There can be no proof here one way or the other. The present commentator can only record his own impression: namely, that the more he looks at it, the less chapters 10-13 sound as if they could have been written after chapters 1-9 and sent off at the same time. In their present position the later chapters even con­tradict the earlier ones; whereas if you think of them as having been written before chapters 1-9, the contradiction vanishes. Chapters 10-13 are a desperate (no other word for it) attempt by Paul to make the Corinthians accept him and his authority. Well, they had already done so according to chapters 9 and 10, and he had thanked God for it. Chapters 10-13 threaten the Corin­thian church with severe action by way of discipline; in chapters 1-9 they have already taken action themselves, and there is nothing left for Paul but to be grateful for this, to commend them, and to concur in their judgment (2:5-11). The break be­tween chapters 9 and 10 is not only one of subject matter or style; it is a violent change of mood, a change in situation. The efforts of some commentators to harmonize these chapters with the words and spirit of chapters 1-9 are most unconvincing.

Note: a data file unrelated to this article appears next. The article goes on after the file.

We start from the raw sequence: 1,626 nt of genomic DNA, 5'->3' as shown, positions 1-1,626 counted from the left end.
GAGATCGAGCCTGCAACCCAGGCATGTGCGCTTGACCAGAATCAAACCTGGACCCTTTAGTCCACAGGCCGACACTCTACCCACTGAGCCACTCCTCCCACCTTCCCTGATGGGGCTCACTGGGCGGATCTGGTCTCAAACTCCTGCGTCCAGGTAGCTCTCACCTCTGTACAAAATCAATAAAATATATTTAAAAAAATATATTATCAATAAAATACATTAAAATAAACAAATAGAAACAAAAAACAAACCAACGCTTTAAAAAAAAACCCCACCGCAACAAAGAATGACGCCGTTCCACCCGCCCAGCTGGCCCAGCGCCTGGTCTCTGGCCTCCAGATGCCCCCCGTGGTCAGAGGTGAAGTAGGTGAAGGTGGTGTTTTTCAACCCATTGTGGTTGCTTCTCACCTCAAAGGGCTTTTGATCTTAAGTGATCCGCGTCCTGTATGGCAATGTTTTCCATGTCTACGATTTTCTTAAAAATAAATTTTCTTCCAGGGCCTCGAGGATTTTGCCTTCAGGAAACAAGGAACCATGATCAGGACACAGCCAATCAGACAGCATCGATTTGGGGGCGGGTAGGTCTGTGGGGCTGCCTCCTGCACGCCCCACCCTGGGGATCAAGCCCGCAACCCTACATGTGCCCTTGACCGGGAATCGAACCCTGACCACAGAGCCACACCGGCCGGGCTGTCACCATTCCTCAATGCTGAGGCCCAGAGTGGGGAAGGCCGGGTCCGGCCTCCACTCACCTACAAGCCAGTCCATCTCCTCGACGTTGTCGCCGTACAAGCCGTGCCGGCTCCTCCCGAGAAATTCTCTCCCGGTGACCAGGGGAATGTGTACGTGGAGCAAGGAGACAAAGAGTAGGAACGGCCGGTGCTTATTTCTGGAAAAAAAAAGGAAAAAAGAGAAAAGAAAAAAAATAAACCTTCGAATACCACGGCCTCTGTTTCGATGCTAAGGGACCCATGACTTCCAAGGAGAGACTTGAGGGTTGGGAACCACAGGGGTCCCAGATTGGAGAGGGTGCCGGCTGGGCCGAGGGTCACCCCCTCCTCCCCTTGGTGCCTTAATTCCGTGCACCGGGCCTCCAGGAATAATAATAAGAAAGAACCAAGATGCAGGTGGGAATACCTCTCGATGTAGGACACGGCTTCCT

Well, the main question is not when Paul wrote this but what he said and what it can mean for us. So let us get on with it.